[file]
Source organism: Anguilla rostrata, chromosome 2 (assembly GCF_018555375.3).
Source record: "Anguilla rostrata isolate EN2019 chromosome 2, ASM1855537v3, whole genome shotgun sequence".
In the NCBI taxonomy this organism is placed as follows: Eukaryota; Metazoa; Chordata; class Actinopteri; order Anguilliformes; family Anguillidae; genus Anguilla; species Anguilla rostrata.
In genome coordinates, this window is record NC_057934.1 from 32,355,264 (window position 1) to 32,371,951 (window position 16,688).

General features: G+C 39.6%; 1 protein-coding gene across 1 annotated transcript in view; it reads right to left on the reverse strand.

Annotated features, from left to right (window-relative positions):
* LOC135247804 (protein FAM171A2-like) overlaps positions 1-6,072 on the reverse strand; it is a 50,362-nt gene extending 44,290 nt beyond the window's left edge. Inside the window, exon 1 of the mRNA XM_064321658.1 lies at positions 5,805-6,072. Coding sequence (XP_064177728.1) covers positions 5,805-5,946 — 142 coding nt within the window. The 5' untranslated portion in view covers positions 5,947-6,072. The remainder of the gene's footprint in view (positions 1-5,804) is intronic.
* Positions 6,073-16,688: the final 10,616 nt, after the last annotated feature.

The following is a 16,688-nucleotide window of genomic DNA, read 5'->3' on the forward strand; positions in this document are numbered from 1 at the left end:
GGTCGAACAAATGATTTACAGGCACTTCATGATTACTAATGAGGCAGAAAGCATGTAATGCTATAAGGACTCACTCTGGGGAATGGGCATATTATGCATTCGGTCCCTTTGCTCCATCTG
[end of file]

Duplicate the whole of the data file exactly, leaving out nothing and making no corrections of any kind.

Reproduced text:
Source organism: Anguilla rostrata, chromosome 2 (assembly GCF_018555375.3).
Source record: "Anguilla rostrata isolate EN2019 chromosome 2, ASM1855537v3, whole genome shotgun sequence".
In the NCBI taxonomy this organism is placed as follows: Eukaryota; Metazoa; Chordata; class Actinopteri; order Anguilliformes; family Anguillidae; genus Anguilla; species Anguilla rostrata.
In genome coordinates, this window is record NC_057934.1 from 32,355,264 (window position 1) to 32,371,951 (window position 16,688).

General features: G+C 39.6%; 1 protein-coding gene across 1 annotated transcript in view; it reads right to left on the reverse strand.

Annotated features, from left to right (window-relative positions):
* LOC135247804 (protein FAM171A2-like) overlaps positions 1-6,072 on the reverse strand; it is a 50,362-nt gene extending 44,290 nt beyond the window's left edge. Inside the window, exon 1 of the mRNA XM_064321658.1 lies at positions 5,805-6,072. Coding sequence (XP_064177728.1) covers positions 5,805-5,946 — 142 coding nt within the window. The 5' untranslated portion in view covers positions 5,947-6,072. The remainder of the gene's footprint in view (positions 1-5,804) is intronic.
* Positions 6,073-16,688: the final 10,616 nt, after the last annotated feature.

The following is a 16,688-nucleotide window of genomic DNA, read 5'->3' on the forward strand; positions in this document are numbered from 1 at the left end:
GGTCGAACAAATGATTTACAGGCACTTCATGATTACTAATGAGGCAGAAAGCATGTAATGCTATAAGGACTCACTCTGGGGAATGGGCATATTATGCATTCGGTCCCTTTGCTCCATCTG